For many, finding and buying your dream home is a matter of browsing online property pages until the right one comes along and everything falls into place. For others, the opportunity to build from the ground up is far more appealing and that journey usually starts with securing a development plot.
Many of the considerations included in our guide to buying a rural home apply, but there are others that should be given careful thought when purchasing a development plot.
As with any purchase, getting the correct advice at the right time is paramount and we strongly encourage you to get in touch if you’re considering purchasing a development plot. We’ll then discuss your particular circumstances and how we might be able to assist in more detail.
If your plot forms part of a larger residential development, then a key document that will need to be reviewed by a solicitor, is a Deed of Conditions.
This is usually a one-stop shop detailing all of the title conditions that benefit and burden the plot that is being purchased. It will cover everything from the use of the plot itself, to access, boundaries, services and maintenance of common parts.
If you are buying a stand-alone plot, then a Deed of Conditions is unlikely to be registered against the title and careful consideration should be given as to whether the title benefits from the necessary rights to facilitate easy access and use of all necessary services.
If the plot that you’re buying is being marketed by a large developer, it is likely that your purchase contract will be based on a standardised missive that has been carefully put together and streamlined by the developer to ensure a straightforward negotiation process.
If you are buying a development plot from a private seller, then more careful consideration should be given as to what further clauses and warranties should be included to ensure that your position as a purchaser is protected against not only title matters, but also any issues arising in connection with planning and construction matters.
Buyers should also consider whether the plot is being purchased (1) with planning permission in place, (2) conditional on planning permission being obtained by you, or (3) with no conditionality and on the understanding that planning will be sought by you at a later date.
This will inform how the contract is framed and you should also seek advice at this stage on any planning matters that may affect your ability to build, such as Local Development Plans or special designations that may restrict what can be done on the land.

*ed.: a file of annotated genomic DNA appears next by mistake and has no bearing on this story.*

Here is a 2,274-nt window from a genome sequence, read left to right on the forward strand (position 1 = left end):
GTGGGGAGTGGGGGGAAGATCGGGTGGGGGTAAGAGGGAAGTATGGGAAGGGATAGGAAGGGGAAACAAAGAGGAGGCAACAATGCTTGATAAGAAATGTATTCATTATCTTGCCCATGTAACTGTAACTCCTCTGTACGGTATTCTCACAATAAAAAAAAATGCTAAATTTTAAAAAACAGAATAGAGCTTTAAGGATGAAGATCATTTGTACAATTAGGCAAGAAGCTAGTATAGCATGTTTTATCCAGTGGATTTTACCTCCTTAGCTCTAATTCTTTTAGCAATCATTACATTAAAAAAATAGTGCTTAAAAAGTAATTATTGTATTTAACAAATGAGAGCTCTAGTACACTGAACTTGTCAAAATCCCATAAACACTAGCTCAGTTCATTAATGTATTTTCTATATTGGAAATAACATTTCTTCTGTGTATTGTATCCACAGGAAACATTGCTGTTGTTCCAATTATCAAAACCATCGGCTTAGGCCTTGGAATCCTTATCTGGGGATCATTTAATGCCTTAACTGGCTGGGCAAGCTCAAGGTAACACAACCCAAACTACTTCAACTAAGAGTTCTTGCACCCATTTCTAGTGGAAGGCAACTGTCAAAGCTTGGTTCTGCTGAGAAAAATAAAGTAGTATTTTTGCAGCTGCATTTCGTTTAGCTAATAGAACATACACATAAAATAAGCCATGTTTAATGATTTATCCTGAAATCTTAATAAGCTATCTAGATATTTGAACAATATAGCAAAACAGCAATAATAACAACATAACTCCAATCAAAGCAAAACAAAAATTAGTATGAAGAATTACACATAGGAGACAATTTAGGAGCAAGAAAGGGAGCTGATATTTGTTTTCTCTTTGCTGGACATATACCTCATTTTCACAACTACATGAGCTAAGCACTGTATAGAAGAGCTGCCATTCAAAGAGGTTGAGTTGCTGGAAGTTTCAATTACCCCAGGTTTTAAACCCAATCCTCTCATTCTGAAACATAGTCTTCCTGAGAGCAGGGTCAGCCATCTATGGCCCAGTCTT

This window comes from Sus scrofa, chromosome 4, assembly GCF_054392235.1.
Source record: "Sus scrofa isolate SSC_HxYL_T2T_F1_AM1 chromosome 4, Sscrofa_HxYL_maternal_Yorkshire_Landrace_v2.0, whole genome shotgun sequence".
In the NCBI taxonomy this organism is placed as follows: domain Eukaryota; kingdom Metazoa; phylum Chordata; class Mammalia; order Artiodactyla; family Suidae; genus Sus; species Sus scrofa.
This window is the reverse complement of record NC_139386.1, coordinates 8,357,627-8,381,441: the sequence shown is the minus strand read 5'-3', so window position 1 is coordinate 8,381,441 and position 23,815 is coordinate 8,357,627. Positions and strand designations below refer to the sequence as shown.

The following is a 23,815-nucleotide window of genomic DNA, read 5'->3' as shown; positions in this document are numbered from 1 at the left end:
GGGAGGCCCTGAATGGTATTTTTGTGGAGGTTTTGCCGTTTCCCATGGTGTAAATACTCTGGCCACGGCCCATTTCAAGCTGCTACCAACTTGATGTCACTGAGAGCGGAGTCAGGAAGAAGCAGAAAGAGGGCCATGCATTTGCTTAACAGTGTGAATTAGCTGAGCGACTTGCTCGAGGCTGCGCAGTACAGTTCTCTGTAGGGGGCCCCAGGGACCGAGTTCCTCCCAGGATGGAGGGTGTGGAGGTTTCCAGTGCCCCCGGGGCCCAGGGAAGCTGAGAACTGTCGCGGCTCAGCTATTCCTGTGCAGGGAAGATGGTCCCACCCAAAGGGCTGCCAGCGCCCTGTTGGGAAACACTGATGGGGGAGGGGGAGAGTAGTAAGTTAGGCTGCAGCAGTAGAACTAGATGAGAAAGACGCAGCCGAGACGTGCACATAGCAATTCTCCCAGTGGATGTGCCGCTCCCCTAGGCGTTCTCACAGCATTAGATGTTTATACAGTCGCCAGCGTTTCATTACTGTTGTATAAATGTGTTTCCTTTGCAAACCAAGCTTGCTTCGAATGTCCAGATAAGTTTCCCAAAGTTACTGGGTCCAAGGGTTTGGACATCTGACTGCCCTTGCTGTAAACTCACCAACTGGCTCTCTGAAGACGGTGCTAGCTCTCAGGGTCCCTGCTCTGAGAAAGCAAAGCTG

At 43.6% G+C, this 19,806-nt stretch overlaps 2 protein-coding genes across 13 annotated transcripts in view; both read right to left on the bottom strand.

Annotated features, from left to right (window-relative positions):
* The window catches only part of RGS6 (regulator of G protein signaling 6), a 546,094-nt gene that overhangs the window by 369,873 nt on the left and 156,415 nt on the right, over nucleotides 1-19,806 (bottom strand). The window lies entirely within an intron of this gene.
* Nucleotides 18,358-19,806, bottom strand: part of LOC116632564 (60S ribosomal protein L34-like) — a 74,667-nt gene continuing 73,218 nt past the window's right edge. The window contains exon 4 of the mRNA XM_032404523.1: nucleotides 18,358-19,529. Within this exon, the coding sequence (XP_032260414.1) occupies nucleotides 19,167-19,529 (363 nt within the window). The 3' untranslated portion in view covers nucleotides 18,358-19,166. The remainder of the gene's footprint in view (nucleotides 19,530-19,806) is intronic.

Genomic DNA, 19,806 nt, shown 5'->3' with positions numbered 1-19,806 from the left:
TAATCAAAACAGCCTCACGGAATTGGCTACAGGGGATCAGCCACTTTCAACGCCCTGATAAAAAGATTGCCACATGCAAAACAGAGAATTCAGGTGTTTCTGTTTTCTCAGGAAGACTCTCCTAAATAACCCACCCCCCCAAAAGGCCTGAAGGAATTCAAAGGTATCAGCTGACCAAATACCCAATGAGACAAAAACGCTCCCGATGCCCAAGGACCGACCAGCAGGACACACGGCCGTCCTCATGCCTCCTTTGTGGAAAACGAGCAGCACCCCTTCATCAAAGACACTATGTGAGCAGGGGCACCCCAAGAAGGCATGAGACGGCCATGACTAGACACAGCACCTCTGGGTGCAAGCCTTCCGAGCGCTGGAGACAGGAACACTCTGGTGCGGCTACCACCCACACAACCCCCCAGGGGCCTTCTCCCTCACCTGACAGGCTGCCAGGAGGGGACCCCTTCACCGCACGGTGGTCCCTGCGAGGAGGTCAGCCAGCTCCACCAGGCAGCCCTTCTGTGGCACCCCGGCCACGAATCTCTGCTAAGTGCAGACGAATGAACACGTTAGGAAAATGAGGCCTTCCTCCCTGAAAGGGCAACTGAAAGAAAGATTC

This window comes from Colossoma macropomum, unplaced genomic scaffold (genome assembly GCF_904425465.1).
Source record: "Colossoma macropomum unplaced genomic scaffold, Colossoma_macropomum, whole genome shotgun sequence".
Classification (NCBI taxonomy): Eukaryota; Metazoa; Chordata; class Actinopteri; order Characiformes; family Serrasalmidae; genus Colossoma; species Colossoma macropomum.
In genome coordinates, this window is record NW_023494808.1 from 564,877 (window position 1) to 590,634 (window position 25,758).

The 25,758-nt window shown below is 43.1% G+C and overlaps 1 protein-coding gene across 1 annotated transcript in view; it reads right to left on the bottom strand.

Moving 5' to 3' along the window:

At the onset, and throughout the process of buying a development plot, it is important to consider what additional surveys and reports you might require, depending on the stage the build is at – e.g. environmental reports, structural surveys or snagging surveys, to name a few.
You should also ensure that regular site inspections are carried out by any surveyors that have been appointed so that you have full visibility on how the project is progressing.
What will make or break many build projects will be the professional team that has been appointed.
If you are dealing with a large-scale developer, then you won’t have much of a say as far as the construction of your home is concerned, but you will of course have some input on the internal fit-out and finishing touches.
You may in certain circumstances be given the choice between the developer’s design team or appointing your own. In either case, it is important to make sure that you have a building contract in place, and that the design team enters into formal appointment agreements and grant collateral warranties for the works that they are engaged to carry out.
If you are looking to secure funding for the purchase and/or the build through a mortgage, then your lender’s criteria will also need to be factored in and further to the matters listed above, they may have extra conditions to be satisfied, especially in connection with the construction package and any warranties to be provided by the building contractor and/or the design team.
Aside from making sure that the property is wind and water tight, you should also ensure that the necessary warranties and guarantees will be available at completion, from all professionals involved in the build (i.e. the building contractor, design team etc.). A National House Building Council (NHBC) Certificate or Premier Guarantee will usually be available if purchasing from a developer however, if you’re dealing with a smaller-scale development or a private seller, these may not be readily available and alternative risk management solutions may need to be identified and put in place.
You should also ensure that all snagging and defects are dealt with efficiently and effectively, and try to frontload as much of the risk as possible at the outset, preferably on those responsible for the build. This means before you hand over the payment you want to get as much of the snagging done as possible to decrease your risk.
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